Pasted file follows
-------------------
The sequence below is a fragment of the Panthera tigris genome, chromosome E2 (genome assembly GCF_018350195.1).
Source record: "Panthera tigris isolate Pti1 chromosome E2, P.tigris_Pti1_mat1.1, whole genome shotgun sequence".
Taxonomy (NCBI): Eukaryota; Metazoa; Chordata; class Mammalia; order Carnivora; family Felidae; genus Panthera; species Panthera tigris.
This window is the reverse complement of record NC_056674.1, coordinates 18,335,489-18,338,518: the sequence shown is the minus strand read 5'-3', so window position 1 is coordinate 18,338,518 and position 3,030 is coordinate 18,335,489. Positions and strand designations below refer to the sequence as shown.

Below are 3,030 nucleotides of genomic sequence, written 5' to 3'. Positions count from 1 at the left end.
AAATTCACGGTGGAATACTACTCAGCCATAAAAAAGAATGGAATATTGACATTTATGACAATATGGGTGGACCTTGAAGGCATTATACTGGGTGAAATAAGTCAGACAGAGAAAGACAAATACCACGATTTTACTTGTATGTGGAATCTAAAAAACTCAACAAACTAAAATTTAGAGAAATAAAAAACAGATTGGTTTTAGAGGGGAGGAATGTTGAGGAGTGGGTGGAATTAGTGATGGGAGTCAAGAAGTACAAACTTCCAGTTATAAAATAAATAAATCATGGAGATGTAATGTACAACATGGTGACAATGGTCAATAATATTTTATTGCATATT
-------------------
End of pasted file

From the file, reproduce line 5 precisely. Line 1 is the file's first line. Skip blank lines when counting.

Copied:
Below are 3,030 nucleotides of genomic sequence, written 5' to 3'. Positions count from 1 at the left end.